NEIGHBOURHOODS

EUNOS

Eunos

 

The state has envisioned the touristic landscape of Kampong Glam as one that served a deeper ideological purpose—to anchor, spatially and materially, the ethnic identity and history of Singapore’s Malay community (see Kong & Yeoh, 1994; Chang, 1997; Tajudeen, 2007). Beyond the touristic gaze and state planning, however, Eunos and its surrounding areas are important landscapes of ‘Malayness’. From the first Kampong Melayu—subsequently renamed Kampong Eunos—to the present day markets in the nearby Geylang Serai, the place-identity of Eunos is closely associated with the histories and the everyday lives of various Malay communities in Singapore. Arguably, this was also the main site of Malay nationalism during the early 20th century. Since the colonial era, this district embeds a spatial representation and legacy of the Malay community’s political agency. Within such spatial sense of  ‘Malayness’ are cosmopolitan connections with other ethnic communities, notably the Arabs and the Chinese. Despite the resettlement of Kampong Eunos later in the 1980s to make way for the Pan Island Expressway (PIE), Eunos is still a significant landscape for, and is closely integrated in the daily lives of, many Singaporean Malays today.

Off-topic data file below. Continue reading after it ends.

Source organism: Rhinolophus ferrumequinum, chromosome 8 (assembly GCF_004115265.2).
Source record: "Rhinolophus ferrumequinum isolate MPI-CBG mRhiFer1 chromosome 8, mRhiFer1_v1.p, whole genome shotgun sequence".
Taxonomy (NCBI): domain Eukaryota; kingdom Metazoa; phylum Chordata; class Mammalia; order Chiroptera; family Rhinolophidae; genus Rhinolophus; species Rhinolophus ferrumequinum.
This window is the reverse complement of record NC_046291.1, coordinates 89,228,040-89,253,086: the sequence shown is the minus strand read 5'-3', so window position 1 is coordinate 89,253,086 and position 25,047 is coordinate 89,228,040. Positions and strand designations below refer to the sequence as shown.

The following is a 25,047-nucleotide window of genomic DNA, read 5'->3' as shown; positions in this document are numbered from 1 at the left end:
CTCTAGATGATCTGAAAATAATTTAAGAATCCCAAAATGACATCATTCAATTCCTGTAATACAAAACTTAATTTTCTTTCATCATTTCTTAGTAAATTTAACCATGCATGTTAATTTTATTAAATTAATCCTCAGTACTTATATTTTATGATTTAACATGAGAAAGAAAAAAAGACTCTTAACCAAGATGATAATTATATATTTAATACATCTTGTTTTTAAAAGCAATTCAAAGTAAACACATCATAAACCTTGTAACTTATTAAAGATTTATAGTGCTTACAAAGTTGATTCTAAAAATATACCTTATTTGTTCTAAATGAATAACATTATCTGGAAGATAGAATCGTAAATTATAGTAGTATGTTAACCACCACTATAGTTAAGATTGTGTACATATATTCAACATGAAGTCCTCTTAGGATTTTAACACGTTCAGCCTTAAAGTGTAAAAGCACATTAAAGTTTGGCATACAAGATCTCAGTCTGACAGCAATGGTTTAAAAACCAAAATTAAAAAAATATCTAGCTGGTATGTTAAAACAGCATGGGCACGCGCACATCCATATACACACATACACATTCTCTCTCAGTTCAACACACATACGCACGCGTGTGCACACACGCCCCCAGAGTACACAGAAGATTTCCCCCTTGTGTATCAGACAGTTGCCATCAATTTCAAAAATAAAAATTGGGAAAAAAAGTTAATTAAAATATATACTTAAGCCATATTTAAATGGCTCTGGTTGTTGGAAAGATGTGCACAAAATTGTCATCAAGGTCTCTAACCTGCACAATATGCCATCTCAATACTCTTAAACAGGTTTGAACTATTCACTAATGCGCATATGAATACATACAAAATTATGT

During the late 19th century, a significant number of Malay settlers congregated around the present-day Geylang Serai—the designated ethnic quarter for the Malay community and the regional port in colonial Singapore. The former grew around a transport terminus and trade fair site (see Tajudeen, 2007). By the early 1920s, the region was a patchwork of Malay villages with hundreds of traditional elevated timber houses. In 1926, a vocal Malay political body – Singapore Malay Union (SMU) – was formed. Led by Mohamed Eunos bin Abdullah, one of SMU’s first political actions was to relentlessly campaign for a plot of land for the Malay community in colonial Singapore (see Savage & Yeoh, 2013: 168).  The colonial government agreed—the SMU was given a symbolic grant of $70,000 in 1927, and with that, 620 acres of vacant land northeast of Geylang Serai was purchased. The site was chosen for its proximity to Geylang Serai. It became known as Kampong Melayu, and later, Kampong Jalan Eunos. According to Aljunied (2009: 7), place and territoriality play an important part cementing the identity and sense of belonging for Malays—this was obviously the case for Kampong Jalan Eunos. The Kampong became the epicenter of Malay community life—decentralization of the Malay communities from Kampong Glam meant an exodus of Malays to Kampong Jalan Eunos; the Malays in Kallang also resettled in Kampong Jalan Eunos in 1936 because of the development of Kallang airport, and so did Malays who subsequently moved from Katong, Siglap and Bedok. With this influx of settlers over the years, the Kampong expanded in 1960 to include the Kaki Bukit area. With the newly independent Singapore government, the site was gazetted as a place for the Malay community, further perpetuating the area’s Malay exclusiveness.